Nuhanovic Foundation

Reparations Database

Marla B. Keenan: Civilian Casualty Tracking in Mali, Stability: International Journal of Security and Development, Vol. 2 (2)





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This paper does not touch on the matter of reparations specifically. However, a ‘tracking, analysis and response cell’ such as that described by this author could constitute an essential preliminary step facilitating all forms of reparation, including investigation of potentially unlawful incidents, monetary compensation for material and physical harm and verification of the facts and full and public disclosure of the truth.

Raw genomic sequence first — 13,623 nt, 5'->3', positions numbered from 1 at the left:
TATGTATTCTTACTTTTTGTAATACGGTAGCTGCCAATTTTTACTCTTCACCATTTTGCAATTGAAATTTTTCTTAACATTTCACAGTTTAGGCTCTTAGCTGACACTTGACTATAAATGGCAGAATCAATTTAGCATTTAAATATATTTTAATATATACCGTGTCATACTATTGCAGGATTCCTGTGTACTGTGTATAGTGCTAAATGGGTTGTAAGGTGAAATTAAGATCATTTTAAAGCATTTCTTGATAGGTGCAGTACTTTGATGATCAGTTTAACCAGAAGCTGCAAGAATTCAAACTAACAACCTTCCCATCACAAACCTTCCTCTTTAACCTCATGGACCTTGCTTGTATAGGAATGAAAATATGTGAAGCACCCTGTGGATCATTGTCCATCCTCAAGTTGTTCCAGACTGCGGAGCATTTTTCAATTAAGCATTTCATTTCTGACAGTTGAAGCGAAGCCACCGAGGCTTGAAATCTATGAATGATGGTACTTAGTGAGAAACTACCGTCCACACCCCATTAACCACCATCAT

This practice note details an emerging best practice of civilian harm mitigation in armed conflict: the creation of civilian casualty tracking, analysis, and response processes by a warring party or peacekeeping force. It asserts that in Iraq, Afghanistan, and soon Somalia, processes aimed at better understanding civilian harm and addressing its consequences have positively shaped mission tactics, training, and overall operations. In both Iraq and Afghanistan, tracking and analysis has led to a marked decrease in civilian casualties and facilitated the making of amends for any civilian losses. The paper argues that for warring parties to achieve their mission—particularly one with a protection of civilians mandate, such as the United Nations Multidimensional Integrated Stabilization Mission in Mali (MINUSMA)—they must fully understand the impact of their actions on the civilian population, positive or negative. For this reason, a Civilian Casualty Tracking, Analysis, and Response Cell should be created for MINUSMA to improve its ability mitigate risk to civilians as required by its UN Security Council mandate. (For an essay closely related to this topic, see the article “Body Counts and Masking Wartime Casualties” by Liesbeth Zegveld in this section. The lecture was given in 2013 but published in 2015).

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